My campaign isn’t as suggestive or dream-like as many others; it’s in all honesty pretty bog-standard fantasy, although the frequency of monsters (humanoids especially) is dialed down a lot, inspired by LotFP’s philosophy of keeping things strange.
Recently, however, I’ve begun introducing the more philosophical thought that adventurers and other bizarre fringe-creatures really are explorers of the “beyond”, that there’s something outside civilization which they dive into. It could be that “mythic underworld”, it could be the Fae encroaching on reality, but they go where sane people wouldn’t. And they also go places which civilization would rather see not exist at all, into the badlands, deep forests and dismal swamps.
This adds a more suggestive feel to the classic “murderhobo”, they really are to be feared, not just because they are violent and follow their own strange morals, but because they enter the unknown, and who knows what they’re bringing back? The local peasants have been leaving offerings to the swamp hags for centuries, and apart from the occasional lost child there’s never been a problem. They don’t need the hags killed, and the definitely don’t need the hags angered.
It also explains the PC’s powers and abilities; they have a touch of the fantastic on them, the mythical, and so they can access abilities and secrets beyond those who are afraid to upset the balance.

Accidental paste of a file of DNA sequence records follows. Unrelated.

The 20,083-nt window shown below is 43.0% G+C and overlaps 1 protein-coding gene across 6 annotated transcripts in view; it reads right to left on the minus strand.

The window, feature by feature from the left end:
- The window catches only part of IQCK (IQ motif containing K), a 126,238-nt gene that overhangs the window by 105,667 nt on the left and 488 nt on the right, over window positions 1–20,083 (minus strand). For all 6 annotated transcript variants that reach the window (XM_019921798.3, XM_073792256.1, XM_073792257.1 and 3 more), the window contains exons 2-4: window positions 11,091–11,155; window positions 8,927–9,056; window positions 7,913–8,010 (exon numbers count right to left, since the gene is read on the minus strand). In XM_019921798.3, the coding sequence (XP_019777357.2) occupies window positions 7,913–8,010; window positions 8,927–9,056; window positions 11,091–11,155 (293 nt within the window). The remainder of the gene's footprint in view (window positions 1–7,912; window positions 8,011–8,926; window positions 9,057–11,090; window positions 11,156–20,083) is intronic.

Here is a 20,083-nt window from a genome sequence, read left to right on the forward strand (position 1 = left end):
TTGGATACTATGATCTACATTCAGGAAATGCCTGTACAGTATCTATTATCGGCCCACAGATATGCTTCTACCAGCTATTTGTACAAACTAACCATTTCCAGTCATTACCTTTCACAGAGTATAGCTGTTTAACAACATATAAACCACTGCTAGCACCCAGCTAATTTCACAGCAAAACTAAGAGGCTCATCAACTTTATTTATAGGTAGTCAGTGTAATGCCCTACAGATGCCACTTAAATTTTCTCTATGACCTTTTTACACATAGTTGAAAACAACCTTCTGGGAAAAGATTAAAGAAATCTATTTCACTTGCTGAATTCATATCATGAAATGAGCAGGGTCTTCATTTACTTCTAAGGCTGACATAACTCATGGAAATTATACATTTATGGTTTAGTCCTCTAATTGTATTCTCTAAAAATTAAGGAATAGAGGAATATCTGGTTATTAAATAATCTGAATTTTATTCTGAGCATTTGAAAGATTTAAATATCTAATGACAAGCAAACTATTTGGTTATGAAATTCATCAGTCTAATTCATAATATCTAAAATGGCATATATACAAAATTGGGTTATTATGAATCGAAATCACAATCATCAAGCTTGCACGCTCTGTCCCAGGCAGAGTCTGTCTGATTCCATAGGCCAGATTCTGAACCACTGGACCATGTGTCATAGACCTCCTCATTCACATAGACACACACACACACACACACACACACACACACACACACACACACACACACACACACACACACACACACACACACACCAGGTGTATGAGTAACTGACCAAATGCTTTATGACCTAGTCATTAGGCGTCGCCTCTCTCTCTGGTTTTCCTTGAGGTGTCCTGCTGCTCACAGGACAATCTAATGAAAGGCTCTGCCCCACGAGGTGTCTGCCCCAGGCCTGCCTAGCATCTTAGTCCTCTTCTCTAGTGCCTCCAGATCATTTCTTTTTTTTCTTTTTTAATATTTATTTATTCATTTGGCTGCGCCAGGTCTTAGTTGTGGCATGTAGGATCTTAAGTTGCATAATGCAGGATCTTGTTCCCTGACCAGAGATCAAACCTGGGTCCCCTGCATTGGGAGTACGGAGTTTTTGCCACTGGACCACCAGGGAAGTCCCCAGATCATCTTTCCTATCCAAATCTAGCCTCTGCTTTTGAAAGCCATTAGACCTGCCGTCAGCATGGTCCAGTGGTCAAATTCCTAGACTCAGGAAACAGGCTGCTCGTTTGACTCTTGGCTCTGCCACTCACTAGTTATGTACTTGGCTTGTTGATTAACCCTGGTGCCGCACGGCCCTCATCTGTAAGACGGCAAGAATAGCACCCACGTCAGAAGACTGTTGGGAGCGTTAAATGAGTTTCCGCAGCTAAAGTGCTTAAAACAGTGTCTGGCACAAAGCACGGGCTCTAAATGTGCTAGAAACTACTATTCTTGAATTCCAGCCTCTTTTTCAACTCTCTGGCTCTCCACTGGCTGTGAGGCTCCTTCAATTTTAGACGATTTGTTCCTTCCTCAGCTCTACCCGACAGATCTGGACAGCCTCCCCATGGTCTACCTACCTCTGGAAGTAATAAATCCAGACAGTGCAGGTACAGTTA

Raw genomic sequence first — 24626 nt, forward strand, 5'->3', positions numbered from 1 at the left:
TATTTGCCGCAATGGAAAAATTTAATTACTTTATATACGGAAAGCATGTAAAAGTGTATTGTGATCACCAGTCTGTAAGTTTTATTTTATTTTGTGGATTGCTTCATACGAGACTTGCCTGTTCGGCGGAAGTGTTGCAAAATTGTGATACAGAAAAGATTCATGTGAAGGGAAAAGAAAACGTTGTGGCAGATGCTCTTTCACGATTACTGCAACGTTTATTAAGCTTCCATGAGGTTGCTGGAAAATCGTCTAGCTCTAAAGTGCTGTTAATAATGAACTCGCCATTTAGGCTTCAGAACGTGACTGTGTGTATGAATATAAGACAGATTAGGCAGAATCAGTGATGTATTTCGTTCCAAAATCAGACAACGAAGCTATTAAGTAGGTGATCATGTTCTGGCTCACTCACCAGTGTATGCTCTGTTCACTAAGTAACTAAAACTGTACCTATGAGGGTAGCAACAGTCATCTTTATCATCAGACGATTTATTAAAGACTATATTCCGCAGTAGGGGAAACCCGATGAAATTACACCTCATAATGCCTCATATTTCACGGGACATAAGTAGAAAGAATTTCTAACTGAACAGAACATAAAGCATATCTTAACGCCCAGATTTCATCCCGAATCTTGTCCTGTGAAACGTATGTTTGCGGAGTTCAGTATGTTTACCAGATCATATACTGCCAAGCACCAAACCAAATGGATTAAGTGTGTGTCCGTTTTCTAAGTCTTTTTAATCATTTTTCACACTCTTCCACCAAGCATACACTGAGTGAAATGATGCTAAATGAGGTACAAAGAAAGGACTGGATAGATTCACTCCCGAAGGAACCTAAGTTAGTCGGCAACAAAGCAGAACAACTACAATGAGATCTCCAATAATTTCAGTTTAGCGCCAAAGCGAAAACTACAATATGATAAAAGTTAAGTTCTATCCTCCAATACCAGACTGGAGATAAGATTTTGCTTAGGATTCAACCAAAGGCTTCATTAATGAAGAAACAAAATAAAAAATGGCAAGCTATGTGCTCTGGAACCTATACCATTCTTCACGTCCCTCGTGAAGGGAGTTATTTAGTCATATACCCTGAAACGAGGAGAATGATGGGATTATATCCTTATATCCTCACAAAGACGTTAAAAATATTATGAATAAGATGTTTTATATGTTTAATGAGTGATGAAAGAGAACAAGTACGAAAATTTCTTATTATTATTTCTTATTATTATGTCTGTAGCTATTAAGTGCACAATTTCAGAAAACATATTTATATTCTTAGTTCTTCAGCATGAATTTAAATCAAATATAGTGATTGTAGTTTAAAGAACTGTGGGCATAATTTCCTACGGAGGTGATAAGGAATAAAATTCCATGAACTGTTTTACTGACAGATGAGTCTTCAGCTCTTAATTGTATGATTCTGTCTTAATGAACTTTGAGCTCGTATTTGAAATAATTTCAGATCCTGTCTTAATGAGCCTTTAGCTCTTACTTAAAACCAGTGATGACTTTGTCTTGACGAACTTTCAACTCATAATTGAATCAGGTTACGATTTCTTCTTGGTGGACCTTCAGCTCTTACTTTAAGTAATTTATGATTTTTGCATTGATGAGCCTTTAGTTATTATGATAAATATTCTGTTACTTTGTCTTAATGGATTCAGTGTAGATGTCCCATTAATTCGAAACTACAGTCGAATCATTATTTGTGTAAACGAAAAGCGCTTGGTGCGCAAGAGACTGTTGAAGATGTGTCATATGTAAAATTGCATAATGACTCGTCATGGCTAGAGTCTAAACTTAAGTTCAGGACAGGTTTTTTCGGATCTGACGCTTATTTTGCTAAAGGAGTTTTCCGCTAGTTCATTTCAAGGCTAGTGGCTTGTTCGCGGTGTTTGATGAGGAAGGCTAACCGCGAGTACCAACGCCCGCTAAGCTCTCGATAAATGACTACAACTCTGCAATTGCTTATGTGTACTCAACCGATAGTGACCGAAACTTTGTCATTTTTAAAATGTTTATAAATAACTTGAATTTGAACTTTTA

So far I haven’t really considered if this should influence game-play or mechanics. It somehow feels like it shouldn’t have to, that D&D is written to reflect exploration of this Beyond. It’s interesting to consider that, at least to me, D&D is weakest as a system once it instead seeks to model the “real” world, the mundane world of peasants and kings, harvests and taxes. Who needs it? Give me a carousing table, an equipment list and a list of hirelings stupid or desperate enough to be willing to venture out beyond civilization, and then let’s head into adventure again…
One consequence, at least in my campaign, has been making the guardians of civilization more powerful, not less. Veterans have 2 HD, and knights have 3 HD, many NPC clerics are rather high level. They’re the strongest champions of the “normal”, the bulwark against dragons and undead and old gods; they should be powerful, although predictable and rarely in opposition to the PC’s unless they’re very actively spreading chaos in the lawful parts of the world. They are, to some extent, the future, the inexorable advance of civilization as it pushes the Beyond and claims new lands.
I was worried that this might be a bit boring and predictable, but instead I find this trope is really helpful in play. My players hate the tax-men, bishops and barons who interfere in their work, and as they grow more powerful they become more and more of a threat to the established order, as criminals, rebels, “false” prophets and renegades. It generates conflict and flux – in other words, fun!